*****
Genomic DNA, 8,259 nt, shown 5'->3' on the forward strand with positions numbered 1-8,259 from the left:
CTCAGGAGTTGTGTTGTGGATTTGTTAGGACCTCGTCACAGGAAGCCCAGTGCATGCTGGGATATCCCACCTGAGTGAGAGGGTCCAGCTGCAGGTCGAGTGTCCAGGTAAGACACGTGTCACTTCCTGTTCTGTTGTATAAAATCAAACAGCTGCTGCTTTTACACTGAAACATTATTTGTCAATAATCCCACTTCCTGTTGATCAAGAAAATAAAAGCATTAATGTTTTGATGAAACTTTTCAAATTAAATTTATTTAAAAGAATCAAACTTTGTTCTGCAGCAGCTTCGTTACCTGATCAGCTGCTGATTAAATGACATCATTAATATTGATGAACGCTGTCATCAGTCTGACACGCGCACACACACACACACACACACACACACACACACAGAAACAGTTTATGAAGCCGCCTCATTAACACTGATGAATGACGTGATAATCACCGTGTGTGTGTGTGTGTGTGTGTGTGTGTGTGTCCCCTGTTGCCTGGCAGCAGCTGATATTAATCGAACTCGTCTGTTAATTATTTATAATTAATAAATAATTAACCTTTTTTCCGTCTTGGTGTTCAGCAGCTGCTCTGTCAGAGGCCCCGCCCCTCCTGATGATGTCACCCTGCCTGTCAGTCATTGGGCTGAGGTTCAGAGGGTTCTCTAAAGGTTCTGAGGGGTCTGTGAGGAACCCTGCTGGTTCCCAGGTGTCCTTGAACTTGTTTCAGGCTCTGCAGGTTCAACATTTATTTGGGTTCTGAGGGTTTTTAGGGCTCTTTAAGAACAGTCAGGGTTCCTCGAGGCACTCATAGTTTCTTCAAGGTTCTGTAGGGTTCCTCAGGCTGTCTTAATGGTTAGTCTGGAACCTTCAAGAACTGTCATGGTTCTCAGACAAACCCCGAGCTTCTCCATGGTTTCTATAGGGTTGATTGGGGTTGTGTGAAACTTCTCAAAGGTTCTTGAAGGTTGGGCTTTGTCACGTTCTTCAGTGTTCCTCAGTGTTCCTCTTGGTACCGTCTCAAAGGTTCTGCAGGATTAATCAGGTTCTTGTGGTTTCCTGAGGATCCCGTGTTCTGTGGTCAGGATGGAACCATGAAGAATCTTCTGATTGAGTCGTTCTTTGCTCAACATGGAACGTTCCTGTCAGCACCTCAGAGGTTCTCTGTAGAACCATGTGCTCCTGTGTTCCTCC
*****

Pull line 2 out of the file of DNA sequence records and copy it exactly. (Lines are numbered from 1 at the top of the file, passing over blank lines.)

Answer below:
CTCAGGAGTTGTGTTGTGGATTTGTTAGGACCTCGTCACAGGAAGCCCAGTGCATGCTGGGATATCCCACCTGAGTGAGAGGGTCCAGCTGCAGGTCGAGTGTCCAGGTAAGACACGTGTCACTTCCTGTTCTGTTGTATAAAATCAAACAGCTGCTGCTTTTACACTGAAACATTATTTGTCAATAATCCCACTTCCTGTTGATCAAGAAAATAAAAGCATTAATGTTTTGATGAAACTTTTCAAATTAAATTTATTTAAAAGAATCAAACTTTGTTCTGCAGCAGCTTCGTTACCTGATCAGCTGCTGATTAAATGACATCATTAATATTGATGAACGCTGTCATCAGTCTGACACGCGCACACACACACACACACACACACACACACACACAGAAACAGTTTATGAAGCCGCCTCATTAACACTGATGAATGACGTGATAATCACCGTGTGTGTGTGTGTGTGTGTGTGTGTGTGTGTCCCCTGTTGCCTGGCAGCAGCTGATATTAATCGAACTCGTCTGTTAATTATTTATAATTAATAAATAATTAACCTTTTTTCCGTCTTGGTGTTCAGCAGCTGCTCTGTCAGAGGCCCCGCCCCTCCTGATGATGTCACCCTGCCTGTCAGTCATTGGGCTGAGGTTCAGAGGGTTCTCTAAAGGTTCTGAGGGGTCTGTGAGGAACCCTGCTGGTTCCCAGGTGTCCTTGAACTTGTTTCAGGCTCTGCAGGTTCAACATTTATTTGGGTTCTGAGGGTTTTTAGGGCTCTTTAAGAACAGTCAGGGTTCCTCGAGGCACTCATAGTTTCTTCAAGGTTCTGTAGGGTTCCTCAGGCTGTCTTAATGGTTAGTCTGGAACCTTCAAGAACTGTCATGGTTCTCAGACAAACCCCGAGCTTCTCCATGGTTTCTATAGGGTTGATTGGGGTTGTGTGAAACTTCTCAAAGGTTCTTGAAGGTTGGGCTTTGTCACGTTCTTCAGTGTTCCTCAGTGTTCCTCTTGGTACCGTCTCAAAGGTTCTGCAGGATTAATCAGGTTCTTGTGGTTTCCTGAGGATCCCGTGTTCTGTGGTCAGGATGGAACCATGAAGAATCTTCTGATTGAGTCGTTCTTTGCTCAACATGGAACGTTCCTGTCAGCACCTCAGAGGTTCTCTGTAGAACCATGTGCTCCTGTGTTCCTCC